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Rodrigo y Gabriella

If the acoustic duo Rodrigo y Gabriella sounds more like a trio, it is because Gabriella Quintero’s right hand does the work of two guitarists. It flutters and snaps and swivels in the air above her instrument as if free of tendons. The right-hand rapid fire spanks strings and various parts of her hollow-body guitar and produces a husky and uncommon mix of rhythms and textures and great thundering exclamations. All the while, she’s comping on rhythm chords and bass notes. With a right hand like that, Rodrigo y Gabriella don’t need a rhythm section. Her flamenco-guitar-on-overdrive is three-quarters of the duo’s sound, and without it they might have been written off as just another pair of reformed rockers playing good flamenco. This is a limb I’m willing to go out on.

Not that her partner Rodrigo Sanchez is any slouch. His guitar carries the melody, and in that line of work the lead line is almost always an evocative and intricate puzzle that must be performed with resolute perfection. There is no room for error in this kind of music, and their backgrounds in thrash metal helped to hone their skills.

In Mexico City (they eventually moved to Ireland to begin their acoustic career), Sanchez and Quintero both played guitar in Tierra Acida for almost a decade. They took their cues from American hardcore metal bands like Slipknot and Metallica. You needn’t hear Rodrigo y Gabriella’s covers of Floyd or Zeppelin to hear the rock spirit that counterbalances with their stew of Latin culture, flamenco, and traditional Spanish guitar and pop — rock guitar is still the essence of every note they play, and at serious amplification. They are the rock stars of Spanish guitar, and all that’s missing are the power chords.

RODRIGO Y GABRIELLA, 4th & B, Monday, February 11, 8 p.m. 619-231-4343. $31.

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If the acoustic duo Rodrigo y Gabriella sounds more like a trio, it is because Gabriella Quintero’s right hand does the work of two guitarists. It flutters and snaps and swivels in the air above her instrument as if free of tendons. The right-hand rapid fire spanks strings and various parts of her hollow-body guitar and produces a husky and uncommon mix of rhythms and textures and great thundering exclamations. All the while, she’s comping on rhythm chords and bass notes. With a right hand like that, Rodrigo y Gabriella don’t need a rhythm section. Her flamenco-guitar-on-overdrive is three-quarters of the duo’s sound, and without it they might have been written off as just another pair of reformed rockers playing good flamenco. This is a limb I’m willing to go out on.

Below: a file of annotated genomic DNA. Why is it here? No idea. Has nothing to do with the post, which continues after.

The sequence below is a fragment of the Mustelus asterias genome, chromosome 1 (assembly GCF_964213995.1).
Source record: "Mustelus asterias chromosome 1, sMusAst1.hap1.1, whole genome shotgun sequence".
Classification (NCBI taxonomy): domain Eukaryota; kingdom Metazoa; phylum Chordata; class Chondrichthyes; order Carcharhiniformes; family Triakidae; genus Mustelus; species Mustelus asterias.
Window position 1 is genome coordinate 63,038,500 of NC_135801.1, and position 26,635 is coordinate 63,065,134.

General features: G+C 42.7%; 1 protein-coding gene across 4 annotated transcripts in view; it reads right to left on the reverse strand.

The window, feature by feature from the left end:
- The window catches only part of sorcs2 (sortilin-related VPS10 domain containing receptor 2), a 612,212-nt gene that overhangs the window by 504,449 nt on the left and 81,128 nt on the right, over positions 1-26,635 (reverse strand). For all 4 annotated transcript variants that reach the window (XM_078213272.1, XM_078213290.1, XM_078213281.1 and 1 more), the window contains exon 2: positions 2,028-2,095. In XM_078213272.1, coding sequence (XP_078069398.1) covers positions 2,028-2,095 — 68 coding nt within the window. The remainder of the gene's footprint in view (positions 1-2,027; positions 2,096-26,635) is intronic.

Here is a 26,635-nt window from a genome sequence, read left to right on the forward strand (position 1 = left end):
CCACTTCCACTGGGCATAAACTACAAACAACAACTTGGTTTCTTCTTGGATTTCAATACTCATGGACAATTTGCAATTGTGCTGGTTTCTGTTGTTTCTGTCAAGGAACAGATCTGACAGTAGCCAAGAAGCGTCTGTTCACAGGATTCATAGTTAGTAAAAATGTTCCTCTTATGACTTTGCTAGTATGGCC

Not that her partner Rodrigo Sanchez is any slouch. His guitar carries the melody, and in that line of work the lead line is almost always an evocative and intricate puzzle that must be performed with resolute perfection. There is no room for error in this kind of music, and their backgrounds in thrash metal helped to hone their skills.

In Mexico City (they eventually moved to Ireland to begin their acoustic career), Sanchez and Quintero both played guitar in Tierra Acida for almost a decade. They took their cues from American hardcore metal bands like Slipknot and Metallica. You needn’t hear Rodrigo y Gabriella’s covers of Floyd or Zeppelin to hear the rock spirit that counterbalances with their stew of Latin culture, flamenco, and traditional Spanish guitar and pop — rock guitar is still the essence of every note they play, and at serious amplification. They are the rock stars of Spanish guitar, and all that’s missing are the power chords.

RODRIGO Y GABRIELLA, 4th & B, Monday, February 11, 8 p.m. 619-231-4343. $31.

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